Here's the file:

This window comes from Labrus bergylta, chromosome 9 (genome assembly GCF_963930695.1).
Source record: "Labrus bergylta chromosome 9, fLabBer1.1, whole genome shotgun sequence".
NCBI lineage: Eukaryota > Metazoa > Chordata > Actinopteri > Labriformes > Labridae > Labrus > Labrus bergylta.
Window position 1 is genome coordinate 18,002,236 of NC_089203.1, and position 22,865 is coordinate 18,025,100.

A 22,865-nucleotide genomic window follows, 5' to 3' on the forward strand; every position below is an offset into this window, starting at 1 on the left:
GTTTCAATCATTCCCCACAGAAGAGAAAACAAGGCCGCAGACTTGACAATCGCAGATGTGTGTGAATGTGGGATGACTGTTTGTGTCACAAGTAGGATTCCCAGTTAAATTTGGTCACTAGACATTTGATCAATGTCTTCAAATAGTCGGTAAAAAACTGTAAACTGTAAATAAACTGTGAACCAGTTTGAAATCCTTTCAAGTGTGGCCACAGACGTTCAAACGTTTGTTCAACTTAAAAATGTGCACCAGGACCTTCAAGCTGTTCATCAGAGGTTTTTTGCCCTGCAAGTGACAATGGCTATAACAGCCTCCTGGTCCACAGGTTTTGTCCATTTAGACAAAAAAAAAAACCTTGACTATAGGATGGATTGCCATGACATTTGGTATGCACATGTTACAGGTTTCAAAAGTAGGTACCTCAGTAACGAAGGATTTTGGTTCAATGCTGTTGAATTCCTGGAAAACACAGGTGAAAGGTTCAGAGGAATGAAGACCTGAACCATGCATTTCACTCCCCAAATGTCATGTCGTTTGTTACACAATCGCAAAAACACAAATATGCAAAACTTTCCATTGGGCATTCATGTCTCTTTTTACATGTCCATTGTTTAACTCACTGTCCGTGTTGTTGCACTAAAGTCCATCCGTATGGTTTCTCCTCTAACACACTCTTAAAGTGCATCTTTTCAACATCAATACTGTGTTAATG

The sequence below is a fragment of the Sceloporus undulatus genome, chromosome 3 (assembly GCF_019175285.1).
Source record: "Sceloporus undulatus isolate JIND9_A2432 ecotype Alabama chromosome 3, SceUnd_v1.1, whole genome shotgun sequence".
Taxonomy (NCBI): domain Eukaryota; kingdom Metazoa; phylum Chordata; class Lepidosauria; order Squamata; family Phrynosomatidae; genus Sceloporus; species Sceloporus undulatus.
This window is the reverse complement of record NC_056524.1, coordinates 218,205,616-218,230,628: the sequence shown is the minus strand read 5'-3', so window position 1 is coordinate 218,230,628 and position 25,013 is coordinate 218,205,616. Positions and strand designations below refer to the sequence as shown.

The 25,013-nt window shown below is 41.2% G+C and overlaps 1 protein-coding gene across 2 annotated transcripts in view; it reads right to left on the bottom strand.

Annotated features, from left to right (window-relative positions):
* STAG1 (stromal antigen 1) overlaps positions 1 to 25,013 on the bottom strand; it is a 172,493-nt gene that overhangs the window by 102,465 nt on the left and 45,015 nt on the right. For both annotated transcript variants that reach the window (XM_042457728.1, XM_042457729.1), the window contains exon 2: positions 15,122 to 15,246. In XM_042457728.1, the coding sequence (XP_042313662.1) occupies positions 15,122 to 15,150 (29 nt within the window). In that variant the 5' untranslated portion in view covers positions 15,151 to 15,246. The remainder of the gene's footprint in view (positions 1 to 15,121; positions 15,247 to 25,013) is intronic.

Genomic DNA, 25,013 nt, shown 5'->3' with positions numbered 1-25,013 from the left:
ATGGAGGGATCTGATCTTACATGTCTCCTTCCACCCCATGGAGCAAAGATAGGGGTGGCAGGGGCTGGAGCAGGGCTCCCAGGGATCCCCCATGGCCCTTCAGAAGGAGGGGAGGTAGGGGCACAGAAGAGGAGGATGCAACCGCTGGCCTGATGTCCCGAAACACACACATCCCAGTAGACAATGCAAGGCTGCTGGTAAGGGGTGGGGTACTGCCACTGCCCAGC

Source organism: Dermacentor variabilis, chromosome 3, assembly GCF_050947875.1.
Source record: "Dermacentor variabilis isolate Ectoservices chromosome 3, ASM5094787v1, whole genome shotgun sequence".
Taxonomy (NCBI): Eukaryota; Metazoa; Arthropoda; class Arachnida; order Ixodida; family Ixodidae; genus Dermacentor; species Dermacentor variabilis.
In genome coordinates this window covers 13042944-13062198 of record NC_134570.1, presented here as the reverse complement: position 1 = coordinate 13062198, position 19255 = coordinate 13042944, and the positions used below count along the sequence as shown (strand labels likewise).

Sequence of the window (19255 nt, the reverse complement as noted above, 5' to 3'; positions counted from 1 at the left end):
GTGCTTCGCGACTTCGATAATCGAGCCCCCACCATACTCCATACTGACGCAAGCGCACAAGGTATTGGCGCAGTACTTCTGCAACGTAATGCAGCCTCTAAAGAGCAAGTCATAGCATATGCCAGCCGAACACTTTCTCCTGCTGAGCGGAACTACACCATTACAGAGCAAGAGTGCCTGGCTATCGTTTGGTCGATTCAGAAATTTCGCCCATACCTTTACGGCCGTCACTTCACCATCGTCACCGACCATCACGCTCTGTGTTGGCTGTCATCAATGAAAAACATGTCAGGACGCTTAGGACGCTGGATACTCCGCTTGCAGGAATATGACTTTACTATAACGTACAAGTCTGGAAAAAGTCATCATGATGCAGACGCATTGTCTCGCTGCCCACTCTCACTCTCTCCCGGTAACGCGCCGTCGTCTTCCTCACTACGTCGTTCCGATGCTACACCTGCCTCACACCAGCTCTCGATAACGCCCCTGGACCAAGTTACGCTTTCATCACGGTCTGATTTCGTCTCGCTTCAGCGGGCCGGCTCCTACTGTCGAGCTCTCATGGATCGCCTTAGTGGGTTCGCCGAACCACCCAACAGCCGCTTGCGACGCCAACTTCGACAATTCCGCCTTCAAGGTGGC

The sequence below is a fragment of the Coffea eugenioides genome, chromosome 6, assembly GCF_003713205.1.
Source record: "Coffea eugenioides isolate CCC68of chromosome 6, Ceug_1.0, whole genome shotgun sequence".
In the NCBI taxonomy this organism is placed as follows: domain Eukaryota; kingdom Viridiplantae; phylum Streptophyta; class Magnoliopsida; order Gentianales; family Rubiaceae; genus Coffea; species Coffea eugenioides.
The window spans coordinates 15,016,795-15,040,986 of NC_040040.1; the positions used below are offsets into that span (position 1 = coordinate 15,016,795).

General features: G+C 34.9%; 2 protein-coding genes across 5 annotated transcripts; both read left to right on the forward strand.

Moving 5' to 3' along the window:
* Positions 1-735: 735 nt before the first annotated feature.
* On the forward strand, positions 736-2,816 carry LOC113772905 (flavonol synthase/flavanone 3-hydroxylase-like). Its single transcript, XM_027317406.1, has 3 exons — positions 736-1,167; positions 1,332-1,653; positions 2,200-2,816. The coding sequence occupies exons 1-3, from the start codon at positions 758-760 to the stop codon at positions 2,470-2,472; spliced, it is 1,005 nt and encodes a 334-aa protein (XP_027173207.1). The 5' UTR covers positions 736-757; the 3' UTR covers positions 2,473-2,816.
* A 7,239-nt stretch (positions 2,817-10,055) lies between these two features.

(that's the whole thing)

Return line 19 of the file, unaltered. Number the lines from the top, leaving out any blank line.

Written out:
In genome coordinates this window covers 13042944-13062198 of record NC_134570.1, presented here as the reverse complement: position 1 = coordinate 13062198, position 19255 = coordinate 13042944, and the positions used below count along the sequence as shown (strand labels likewise).